Should you give inmates money?
This folks…is a very sensitive subject.
It is also not for the faint in the subject of prison issues.
I warn you before we get started, if you are one of those folks who don’t give a damn about anybody in the prison system, you are wasting your time reading my blog. I say that because nothing I say is going to change your opinion on the idea that no inmate deserves a dime, and every inmate is a con artist looking for another soft touch.
This is also NOT for the casual reader either, because you don’t really care about these guys anyway. Of course, you can continue to read, but it would likely not be helpful intel to you, only curious reading.
But if you have someone in prison that you care (or cared) about, then we might be able to discuss this with some venues of hope and understanding.
So the question on the blog table tonight is; should you send inmates money.
This actually is a multidimensional question, because the answer cannot possibly be just a simple “yes” or “no”.
“Why can’t it? You either want to give them money or you don’t”.
No, that’s not quite how it works.
First off, you will notice that my question never said how much you could or should send, or how often. We never defined the extremities either, so you don’t know if I am talking about sending an inmate $5 this month or $500. Nor have I said whether you could send him $20 a month or $100 a month.
We also have not identified if money has any use in prison, and for what reasons. There are lots of things not mentioned in the title statement that argues the point of whether my question should be answered in a word or two.
So let’s try to tackle this with the most obvious question…do inmates really NEED money while in prison.
In the camps I have been on, there are two types of prisons when it comes to money…cash camps and card camps. Cash camps are where inmates are allowed to actually have money on hand, and card camps are where currency of any kind is prohibited, and inmates buy their canteen using a “debit-like” card.
We know that prisons in general do supply food, clothing, housing and medical attention to the inmate, so the basic needs of survival are basically met. Don’t argue with me about the quality of that, let’s just agree that it is there. So if this is true, it is easy to assume that inmates don’t really need a dime from anyone, since all their needs are taken care of, right?
Even on prison camps where these things are taken care of, there are things that inmates need…like hygiene.
“Now wait a minute, don’t they get that free too?”
Well, yeah, but what you are talking about in indigent supplies. Inmates who cannot afford to buy real canteen are given indigent supplies, or free and cheap supplies by the prison. In NC, this includes some very generic toothpaste, a cheap 4-inch toothbrush, a cheap comb, cheap lotion and other supplies. Trust me folks, it’s not even worth the dollar-bin at your local dollar store.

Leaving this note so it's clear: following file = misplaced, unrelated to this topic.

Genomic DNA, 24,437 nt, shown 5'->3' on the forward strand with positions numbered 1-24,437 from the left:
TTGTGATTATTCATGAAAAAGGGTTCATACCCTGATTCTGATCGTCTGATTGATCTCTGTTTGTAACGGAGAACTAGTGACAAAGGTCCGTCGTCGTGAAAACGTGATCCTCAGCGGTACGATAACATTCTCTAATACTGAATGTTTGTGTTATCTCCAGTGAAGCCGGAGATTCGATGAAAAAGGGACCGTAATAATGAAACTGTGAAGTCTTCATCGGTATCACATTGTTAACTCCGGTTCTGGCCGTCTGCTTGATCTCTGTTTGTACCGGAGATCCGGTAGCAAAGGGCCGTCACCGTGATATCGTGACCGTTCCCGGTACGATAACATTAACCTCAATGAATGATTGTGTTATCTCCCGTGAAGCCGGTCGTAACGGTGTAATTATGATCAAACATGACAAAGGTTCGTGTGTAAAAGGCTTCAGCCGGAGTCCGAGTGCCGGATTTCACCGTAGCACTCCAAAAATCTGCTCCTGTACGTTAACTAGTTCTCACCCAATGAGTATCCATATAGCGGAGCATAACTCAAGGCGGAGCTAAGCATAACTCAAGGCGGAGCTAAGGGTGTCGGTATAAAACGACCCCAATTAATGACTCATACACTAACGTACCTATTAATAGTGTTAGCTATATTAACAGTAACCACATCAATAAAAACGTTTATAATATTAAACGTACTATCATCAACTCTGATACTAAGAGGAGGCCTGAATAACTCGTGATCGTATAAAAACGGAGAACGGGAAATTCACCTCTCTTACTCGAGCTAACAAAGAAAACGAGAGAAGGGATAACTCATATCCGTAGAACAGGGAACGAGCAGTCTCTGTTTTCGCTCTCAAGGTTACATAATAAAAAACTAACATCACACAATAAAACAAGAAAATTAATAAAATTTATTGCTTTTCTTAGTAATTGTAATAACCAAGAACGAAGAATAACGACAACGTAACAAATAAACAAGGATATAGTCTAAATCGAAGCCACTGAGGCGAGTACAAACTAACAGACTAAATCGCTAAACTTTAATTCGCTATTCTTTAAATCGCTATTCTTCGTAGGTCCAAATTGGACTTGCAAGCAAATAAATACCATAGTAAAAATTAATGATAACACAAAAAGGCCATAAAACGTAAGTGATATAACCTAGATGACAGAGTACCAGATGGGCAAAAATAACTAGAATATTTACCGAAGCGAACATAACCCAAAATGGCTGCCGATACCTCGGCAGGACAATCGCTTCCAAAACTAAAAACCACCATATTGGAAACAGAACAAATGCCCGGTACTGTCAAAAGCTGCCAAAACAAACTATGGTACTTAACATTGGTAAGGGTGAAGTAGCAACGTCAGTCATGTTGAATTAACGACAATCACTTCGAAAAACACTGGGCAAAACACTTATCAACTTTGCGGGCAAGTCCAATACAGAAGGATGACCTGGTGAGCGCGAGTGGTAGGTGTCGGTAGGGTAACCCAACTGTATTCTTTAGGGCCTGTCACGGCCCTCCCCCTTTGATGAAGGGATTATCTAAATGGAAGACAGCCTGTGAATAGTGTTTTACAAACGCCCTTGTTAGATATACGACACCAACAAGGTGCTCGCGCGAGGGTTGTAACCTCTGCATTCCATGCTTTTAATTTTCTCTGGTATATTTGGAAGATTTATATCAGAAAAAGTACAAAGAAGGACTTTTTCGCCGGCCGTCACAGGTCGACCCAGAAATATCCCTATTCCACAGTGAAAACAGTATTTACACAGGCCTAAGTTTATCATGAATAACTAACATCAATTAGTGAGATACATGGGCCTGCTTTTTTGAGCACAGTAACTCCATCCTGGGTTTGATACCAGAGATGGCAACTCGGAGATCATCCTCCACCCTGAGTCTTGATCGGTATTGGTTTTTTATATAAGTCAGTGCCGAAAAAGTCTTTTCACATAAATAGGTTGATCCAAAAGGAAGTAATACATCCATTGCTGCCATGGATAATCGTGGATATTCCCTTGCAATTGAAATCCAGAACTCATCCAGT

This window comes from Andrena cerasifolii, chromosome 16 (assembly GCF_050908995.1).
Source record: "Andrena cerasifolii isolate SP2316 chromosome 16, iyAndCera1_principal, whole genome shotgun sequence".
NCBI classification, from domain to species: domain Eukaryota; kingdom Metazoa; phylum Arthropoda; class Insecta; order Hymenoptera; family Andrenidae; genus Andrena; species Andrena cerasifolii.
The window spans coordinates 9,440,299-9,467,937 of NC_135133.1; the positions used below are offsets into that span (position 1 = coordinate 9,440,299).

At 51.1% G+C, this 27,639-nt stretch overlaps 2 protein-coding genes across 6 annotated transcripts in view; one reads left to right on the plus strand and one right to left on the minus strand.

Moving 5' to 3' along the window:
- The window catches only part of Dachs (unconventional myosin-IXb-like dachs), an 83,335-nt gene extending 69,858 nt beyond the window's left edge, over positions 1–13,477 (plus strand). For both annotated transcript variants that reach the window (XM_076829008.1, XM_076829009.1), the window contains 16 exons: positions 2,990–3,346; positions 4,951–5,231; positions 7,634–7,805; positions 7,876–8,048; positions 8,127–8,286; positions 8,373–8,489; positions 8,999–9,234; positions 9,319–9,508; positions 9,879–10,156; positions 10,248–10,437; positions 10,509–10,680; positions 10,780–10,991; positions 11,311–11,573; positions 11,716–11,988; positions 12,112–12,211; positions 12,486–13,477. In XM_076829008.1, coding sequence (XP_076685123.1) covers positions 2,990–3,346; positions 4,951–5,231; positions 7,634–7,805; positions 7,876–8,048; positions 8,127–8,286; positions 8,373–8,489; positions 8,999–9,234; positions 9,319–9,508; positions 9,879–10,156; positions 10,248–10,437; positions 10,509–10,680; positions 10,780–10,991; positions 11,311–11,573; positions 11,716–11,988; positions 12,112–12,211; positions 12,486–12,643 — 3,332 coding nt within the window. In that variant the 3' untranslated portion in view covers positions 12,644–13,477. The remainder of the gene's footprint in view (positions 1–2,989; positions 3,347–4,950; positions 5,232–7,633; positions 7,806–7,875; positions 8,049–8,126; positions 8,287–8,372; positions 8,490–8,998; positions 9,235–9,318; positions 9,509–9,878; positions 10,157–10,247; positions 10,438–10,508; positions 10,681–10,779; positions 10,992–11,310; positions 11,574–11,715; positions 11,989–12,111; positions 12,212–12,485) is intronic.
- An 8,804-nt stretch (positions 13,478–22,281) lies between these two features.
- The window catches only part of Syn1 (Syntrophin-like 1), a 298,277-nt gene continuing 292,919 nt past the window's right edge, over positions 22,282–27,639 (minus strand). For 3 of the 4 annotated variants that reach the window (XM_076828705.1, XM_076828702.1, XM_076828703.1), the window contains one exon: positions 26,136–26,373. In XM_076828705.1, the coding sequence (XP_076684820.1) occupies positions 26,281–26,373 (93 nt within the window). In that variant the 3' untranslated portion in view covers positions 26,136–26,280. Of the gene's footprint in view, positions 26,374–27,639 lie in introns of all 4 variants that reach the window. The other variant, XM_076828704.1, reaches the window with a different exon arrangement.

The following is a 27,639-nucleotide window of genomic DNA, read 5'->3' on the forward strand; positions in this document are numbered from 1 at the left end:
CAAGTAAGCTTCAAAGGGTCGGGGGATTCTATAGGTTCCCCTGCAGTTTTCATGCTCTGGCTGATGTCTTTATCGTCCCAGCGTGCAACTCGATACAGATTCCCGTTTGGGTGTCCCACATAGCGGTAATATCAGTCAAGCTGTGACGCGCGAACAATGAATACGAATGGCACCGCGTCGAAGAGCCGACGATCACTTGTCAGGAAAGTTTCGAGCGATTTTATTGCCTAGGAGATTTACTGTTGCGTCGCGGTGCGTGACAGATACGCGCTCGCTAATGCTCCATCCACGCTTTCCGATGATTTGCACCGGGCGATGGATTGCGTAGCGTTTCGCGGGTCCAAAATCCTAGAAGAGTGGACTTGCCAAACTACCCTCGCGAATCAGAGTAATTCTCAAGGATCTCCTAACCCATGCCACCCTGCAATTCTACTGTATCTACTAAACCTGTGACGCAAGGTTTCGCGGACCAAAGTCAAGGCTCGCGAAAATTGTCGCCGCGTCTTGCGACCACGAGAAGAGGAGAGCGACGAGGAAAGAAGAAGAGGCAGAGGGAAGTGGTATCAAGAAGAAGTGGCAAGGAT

And many of you think that is good enough…on the must humanistic level, I would agree. But you are forgetting a very key element in incarceration that most of society never cares about…morale.
An inmate that has a few dollars is empowered to take some control of his day. Rather than having to use state soap, he can shower using REAL soap. Rather than having to eat in the chow hall, he can purchase canteen every once and awhile and splurge on himself. Rather than having to use cheap watered-down lotion, he can use some real lotion.
“What’s that got to do with morale? If he doesn’t like what he’s got, then he will think twice about going to prison!”
Yeah, I might agree in part, but it’s small thinking. YOU can say that from the comfort of your home, cursing every inmate while knowing NONE of them. But say that wearing an officer’s uniform, in the middle of prison, with about 200-500 inmates with VERY low morale, and see if that statement will get you out of prison at the end of your shift.
You see, an inmate with some money creates good morale, which keeps a better hold of peace on the camp. I didn’t say that having money will make every inmate calm and sedated, I said it gives them a better morale than if they were broke.
I compare the times I had money while in prison to times I did not, there is a clear difference. I was more frustrated with my time when I was broke, because if I had money, I could at least buy a soda or a snack to offset the stress of prison. It might not be much, but it was better than nothing.
So is money necessary? Yes, if you want a higher morale on the camp. Ask yourself this, who does their time better, a guy who never has any money, or a guy who has a couple of dollars every week? Believe me, it matters.
So we have addressed the fact that money is necessary. Don’t go twisting this to think that every inmate should have money, because money also requires a discipline, something many inmates have problems with. There were times I had no money and I was fine, it’s not like I HAVE to have money every single day. But I will argue that to NOT have money for long stretches makes it much harder to do your time.